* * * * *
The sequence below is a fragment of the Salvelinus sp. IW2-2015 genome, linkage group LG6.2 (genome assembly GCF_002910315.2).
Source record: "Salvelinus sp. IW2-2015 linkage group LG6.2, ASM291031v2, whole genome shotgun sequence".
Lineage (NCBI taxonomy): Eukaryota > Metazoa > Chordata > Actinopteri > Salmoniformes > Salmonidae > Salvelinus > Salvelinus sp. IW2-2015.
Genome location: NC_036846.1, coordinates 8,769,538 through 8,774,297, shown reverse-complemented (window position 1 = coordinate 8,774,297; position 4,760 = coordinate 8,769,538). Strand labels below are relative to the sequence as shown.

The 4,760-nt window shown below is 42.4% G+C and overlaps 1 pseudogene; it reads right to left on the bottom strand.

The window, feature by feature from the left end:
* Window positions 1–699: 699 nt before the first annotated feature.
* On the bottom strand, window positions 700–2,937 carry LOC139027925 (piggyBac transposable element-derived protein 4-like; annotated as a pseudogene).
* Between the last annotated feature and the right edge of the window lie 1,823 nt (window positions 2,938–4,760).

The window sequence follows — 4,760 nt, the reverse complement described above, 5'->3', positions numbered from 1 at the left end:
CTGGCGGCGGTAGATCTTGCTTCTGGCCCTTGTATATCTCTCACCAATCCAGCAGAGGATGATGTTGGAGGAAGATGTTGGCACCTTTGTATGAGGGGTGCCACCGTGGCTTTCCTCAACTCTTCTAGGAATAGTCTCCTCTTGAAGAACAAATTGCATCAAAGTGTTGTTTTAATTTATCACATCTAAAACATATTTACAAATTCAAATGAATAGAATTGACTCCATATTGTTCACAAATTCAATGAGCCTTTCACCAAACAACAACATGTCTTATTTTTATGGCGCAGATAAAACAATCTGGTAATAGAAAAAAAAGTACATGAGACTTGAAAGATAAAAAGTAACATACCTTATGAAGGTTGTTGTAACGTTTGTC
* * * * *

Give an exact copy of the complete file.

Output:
The sequence below is a fragment of the Salvelinus sp. IW2-2015 genome, linkage group LG6.2 (genome assembly GCF_002910315.2).
Source record: "Salvelinus sp. IW2-2015 linkage group LG6.2, ASM291031v2, whole genome shotgun sequence".
Lineage (NCBI taxonomy): Eukaryota > Metazoa > Chordata > Actinopteri > Salmoniformes > Salmonidae > Salvelinus > Salvelinus sp. IW2-2015.
Genome location: NC_036846.1, coordinates 8,769,538 through 8,774,297, shown reverse-complemented (window position 1 = coordinate 8,774,297; position 4,760 = coordinate 8,769,538). Strand labels below are relative to the sequence as shown.

The 4,760-nt window shown below is 42.4% G+C and overlaps 1 pseudogene; it reads right to left on the bottom strand.

The window, feature by feature from the left end:
* Window positions 1–699: 699 nt before the first annotated feature.
* On the bottom strand, window positions 700–2,937 carry LOC139027925 (piggyBac transposable element-derived protein 4-like; annotated as a pseudogene).
* Between the last annotated feature and the right edge of the window lie 1,823 nt (window positions 2,938–4,760).

The window sequence follows — 4,760 nt, the reverse complement described above, 5'->3', positions numbered from 1 at the left end:
CTGGCGGCGGTAGATCTTGCTTCTGGCCCTTGTATATCTCTCACCAATCCAGCAGAGGATGATGTTGGAGGAAGATGTTGGCACCTTTGTATGAGGGGTGCCACCGTGGCTTTCCTCAACTCTTCTAGGAATAGTCTCCTCTTGAAGAACAAATTGCATCAAAGTGTTGTTTTAATTTATCACATCTAAAACATATTTACAAATTCAAATGAATAGAATTGACTCCATATTGTTCACAAATTCAATGAGCCTTTCACCAAACAACAACATGTCTTATTTTTATGGCGCAGATAAAACAATCTGGTAATAGAAAAAAAAGTACATGAGACTTGAAAGATAAAAAGTAACATACCTTATGAAGGTTGTTGTAACGTTTGTC